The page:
Any personally identifying participant details captured when scheduling participants or note-taking must be GDPR compliant to protect the participants’ data and confidentiality.
5. Do the research and take notes
Join the interview 10 minutes before and confirm that there are no technical issues with your connection. Welcome all the participants and separate the screens so the person that will be interviewed will not see the note-takers and the observers (this is only if you are doing research online).
Start the questionnaire by introducing yourself. Ask the participant if he/she gives their approval for recording the audio/video so that you can re-watch it later or use it during other promotional presentations. Start the questions of the questionnaire.
As soon as the research session is done, then the Note takers should combine and clean all the notes taken during the session. This means removing duplicates and personally identifying details of the participant as well as making sure the notes are legible and ready for analysis.
6. Analyze Findings from the research
To synthesize the findings, analyze all notes and find patterns in your participants’ behaviours or thought processes. Study all the strong points that relate to the themes that you wanted to investigate from Step 1.
Make a summary of your findings, including:
- clear behaviours, reactions or thought processes,
- pain points,
- pleasure points,
- and recommendations for iteration
7. Create typologies of users
If you are at the beginning of your project, you can use your research findings to create typologies of your users. Typologies are user archetypes, or types of users, that you can use to help you make decisions about the service that your team is developing.
Typologies help the whole team to get to know their user types and to create better services for them.
8. Share your research findings
Once your findings have been synthesized, prepare a meeting to present and share the user research findings widely with all the team and service owner department.
Note: It is recommended to present your findings to your team, senior stakeholders and external stakeholders. This helps to make the team aware of what is working well and not working well for the users based on research. And, most importantly, it helps everybody empathize with the users.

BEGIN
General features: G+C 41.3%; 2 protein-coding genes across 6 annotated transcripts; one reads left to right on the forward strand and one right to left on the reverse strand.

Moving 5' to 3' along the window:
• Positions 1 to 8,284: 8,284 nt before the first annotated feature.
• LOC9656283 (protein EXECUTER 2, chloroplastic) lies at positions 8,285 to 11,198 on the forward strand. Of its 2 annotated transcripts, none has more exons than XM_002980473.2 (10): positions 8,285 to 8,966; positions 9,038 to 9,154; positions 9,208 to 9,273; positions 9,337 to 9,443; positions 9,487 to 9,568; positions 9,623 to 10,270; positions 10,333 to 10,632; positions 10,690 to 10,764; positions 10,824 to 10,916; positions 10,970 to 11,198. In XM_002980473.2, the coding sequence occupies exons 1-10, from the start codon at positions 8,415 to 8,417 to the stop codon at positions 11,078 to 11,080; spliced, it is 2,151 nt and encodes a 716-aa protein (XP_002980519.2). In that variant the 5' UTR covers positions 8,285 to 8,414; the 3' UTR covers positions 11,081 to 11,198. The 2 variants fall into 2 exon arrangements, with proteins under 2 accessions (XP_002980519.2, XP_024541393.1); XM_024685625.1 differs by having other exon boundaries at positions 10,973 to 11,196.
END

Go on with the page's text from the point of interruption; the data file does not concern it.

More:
The presentation should include:
- The themes or hypothesis set out to be tested in research
- User Research methodology
- Participant quotes
- Video/audio snippets from the research sessions (only if the participant has consented)
The team will work to iterate the current design based on the user research findings.
The User Researchers will then prepare for another round of research (steps 1-7) based on the iterated design. This is to verify that the changes to the design or service successfully meet the user’s needs.
9. Repeat User Research according to the complexity of the project
According to the timeline/deadline as well as the complexity of the service, the team will decide how many user research rounds are needed. The desirable UR rounds/sessions usually are 4-5 starting from the current status (paper form and/or old system) and ending in the pilot phase. Exceptionally, if the deadline is tight and the complexity of the service is not high, then the User Researchers might need to decide to have fewer UR rounds.
All steps below must be repeated by the Researchers every round (as many decided).